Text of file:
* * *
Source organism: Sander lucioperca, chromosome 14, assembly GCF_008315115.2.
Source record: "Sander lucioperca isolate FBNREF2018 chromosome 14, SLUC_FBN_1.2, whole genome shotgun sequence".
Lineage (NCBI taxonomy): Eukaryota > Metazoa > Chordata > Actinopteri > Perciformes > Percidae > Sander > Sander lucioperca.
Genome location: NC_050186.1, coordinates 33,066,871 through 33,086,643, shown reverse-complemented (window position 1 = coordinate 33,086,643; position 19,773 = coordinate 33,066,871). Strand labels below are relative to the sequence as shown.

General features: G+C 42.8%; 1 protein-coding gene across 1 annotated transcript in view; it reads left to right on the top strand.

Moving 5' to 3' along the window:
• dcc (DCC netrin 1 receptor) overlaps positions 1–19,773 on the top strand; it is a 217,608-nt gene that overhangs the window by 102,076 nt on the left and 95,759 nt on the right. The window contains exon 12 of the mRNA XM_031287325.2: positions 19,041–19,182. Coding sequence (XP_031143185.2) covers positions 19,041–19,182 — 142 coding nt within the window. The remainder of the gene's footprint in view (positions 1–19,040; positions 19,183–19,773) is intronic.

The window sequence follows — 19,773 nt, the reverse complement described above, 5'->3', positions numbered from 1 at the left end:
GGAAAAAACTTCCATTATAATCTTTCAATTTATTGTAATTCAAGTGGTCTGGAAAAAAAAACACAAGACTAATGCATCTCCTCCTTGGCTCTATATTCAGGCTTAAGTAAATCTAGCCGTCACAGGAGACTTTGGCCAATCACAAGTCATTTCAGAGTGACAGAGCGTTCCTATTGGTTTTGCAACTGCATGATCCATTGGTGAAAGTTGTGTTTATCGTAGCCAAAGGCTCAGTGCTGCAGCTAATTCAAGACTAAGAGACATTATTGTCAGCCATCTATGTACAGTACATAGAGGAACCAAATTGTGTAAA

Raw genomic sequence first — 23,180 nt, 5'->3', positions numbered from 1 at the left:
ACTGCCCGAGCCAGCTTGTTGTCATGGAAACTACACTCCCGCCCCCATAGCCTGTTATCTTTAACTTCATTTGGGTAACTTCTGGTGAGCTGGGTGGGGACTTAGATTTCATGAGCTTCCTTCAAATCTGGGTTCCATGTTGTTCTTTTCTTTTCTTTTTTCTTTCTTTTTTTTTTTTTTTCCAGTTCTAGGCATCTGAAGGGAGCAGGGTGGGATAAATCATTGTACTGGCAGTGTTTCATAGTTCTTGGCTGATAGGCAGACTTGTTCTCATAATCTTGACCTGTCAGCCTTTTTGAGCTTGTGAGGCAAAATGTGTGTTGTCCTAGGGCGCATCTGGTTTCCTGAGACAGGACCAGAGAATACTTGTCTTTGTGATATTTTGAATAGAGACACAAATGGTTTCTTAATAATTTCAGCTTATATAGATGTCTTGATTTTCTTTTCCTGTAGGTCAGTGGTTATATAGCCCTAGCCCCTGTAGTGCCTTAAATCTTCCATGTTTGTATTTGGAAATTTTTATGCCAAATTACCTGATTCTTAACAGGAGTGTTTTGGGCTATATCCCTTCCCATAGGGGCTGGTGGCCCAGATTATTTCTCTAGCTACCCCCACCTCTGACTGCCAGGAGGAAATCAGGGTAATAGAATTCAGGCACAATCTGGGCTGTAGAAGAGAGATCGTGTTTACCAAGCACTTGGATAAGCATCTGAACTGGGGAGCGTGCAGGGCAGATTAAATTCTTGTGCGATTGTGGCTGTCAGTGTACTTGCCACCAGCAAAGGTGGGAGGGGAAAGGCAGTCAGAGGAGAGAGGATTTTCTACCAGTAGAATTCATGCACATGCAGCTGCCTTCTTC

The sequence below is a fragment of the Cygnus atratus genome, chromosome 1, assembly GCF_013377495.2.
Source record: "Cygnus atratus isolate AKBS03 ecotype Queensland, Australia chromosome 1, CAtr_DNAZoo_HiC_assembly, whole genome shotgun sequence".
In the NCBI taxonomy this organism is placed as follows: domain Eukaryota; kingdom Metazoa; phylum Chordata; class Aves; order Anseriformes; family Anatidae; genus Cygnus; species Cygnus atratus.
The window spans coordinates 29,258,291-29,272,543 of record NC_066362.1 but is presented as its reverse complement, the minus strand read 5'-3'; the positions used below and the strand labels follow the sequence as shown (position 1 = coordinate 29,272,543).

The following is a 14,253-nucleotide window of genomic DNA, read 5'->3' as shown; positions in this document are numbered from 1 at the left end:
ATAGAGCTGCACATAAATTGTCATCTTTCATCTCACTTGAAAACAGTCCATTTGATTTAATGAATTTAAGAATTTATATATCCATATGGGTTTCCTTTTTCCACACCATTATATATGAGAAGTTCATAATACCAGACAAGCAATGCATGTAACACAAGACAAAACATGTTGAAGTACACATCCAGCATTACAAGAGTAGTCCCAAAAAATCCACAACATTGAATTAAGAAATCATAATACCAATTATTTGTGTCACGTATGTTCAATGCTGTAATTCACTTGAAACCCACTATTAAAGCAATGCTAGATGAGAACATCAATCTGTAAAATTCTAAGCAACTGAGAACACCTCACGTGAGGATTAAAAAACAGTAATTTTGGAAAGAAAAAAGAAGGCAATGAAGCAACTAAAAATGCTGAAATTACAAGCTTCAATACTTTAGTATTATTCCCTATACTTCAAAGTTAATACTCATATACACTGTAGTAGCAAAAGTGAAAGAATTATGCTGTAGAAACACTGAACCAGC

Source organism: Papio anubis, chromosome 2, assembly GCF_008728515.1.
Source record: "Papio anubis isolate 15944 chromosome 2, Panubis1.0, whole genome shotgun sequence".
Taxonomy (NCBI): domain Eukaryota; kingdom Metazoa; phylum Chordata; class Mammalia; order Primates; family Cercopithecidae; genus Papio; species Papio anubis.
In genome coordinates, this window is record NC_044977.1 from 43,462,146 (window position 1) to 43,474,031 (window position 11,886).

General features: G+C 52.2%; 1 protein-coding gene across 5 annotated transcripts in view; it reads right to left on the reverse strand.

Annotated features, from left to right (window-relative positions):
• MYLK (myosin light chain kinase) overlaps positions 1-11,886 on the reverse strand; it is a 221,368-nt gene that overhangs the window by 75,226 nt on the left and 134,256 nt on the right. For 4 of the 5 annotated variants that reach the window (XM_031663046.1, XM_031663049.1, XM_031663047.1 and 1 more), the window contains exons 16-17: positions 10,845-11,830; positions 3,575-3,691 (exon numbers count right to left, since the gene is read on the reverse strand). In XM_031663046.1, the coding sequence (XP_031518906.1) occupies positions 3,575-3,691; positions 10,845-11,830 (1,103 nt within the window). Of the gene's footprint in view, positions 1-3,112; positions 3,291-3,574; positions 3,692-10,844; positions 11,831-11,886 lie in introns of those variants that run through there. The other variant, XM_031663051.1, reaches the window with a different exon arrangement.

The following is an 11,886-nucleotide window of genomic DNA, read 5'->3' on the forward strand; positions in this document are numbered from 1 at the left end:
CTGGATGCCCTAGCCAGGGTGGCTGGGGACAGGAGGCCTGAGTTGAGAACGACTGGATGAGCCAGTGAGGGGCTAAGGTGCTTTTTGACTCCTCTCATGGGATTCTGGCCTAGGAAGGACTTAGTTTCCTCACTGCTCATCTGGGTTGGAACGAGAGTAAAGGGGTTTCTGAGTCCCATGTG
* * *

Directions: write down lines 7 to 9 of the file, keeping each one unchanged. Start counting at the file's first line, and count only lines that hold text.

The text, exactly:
• dcc (DCC netrin 1 receptor) overlaps positions 1–19,773 on the top strand; it is a 217,608-nt gene that overhangs the window by 102,076 nt on the left and 95,759 nt on the right. The window contains exon 12 of the mRNA XM_031287325.2: positions 19,041–19,182. Coding sequence (XP_031143185.2) covers positions 19,041–19,182 — 142 coding nt within the window. The remainder of the gene's footprint in view (positions 1–19,040; positions 19,183–19,773) is intronic.

The window sequence follows — 19,773 nt, the reverse complement described above, 5'->3', positions numbered from 1 at the left end:
GGAAAAAACTTCCATTATAATCTTTCAATTTATTGTAATTCAAGTGGTCTGGAAAAAAAAACACAAGACTAATGCATCTCCTCCTTGGCTCTATATTCAGGCTTAAGTAAATCTAGCCGTCACAGGAGACTTTGGCCAATCACAAGTCATTTCAGAGTGACAGAGCGTTCCTATTGGTTTTGCAACTGCATGATCCATTGGTGAAAGTTGTGTTTATCGTAGCCAAAGGCTCAGTGCTGCAGCTAATTCAAGACTAAGAGACATTATTGTCAGCCATCTATGTACAGTACATAGAGGAACCAAATTGTGTAAA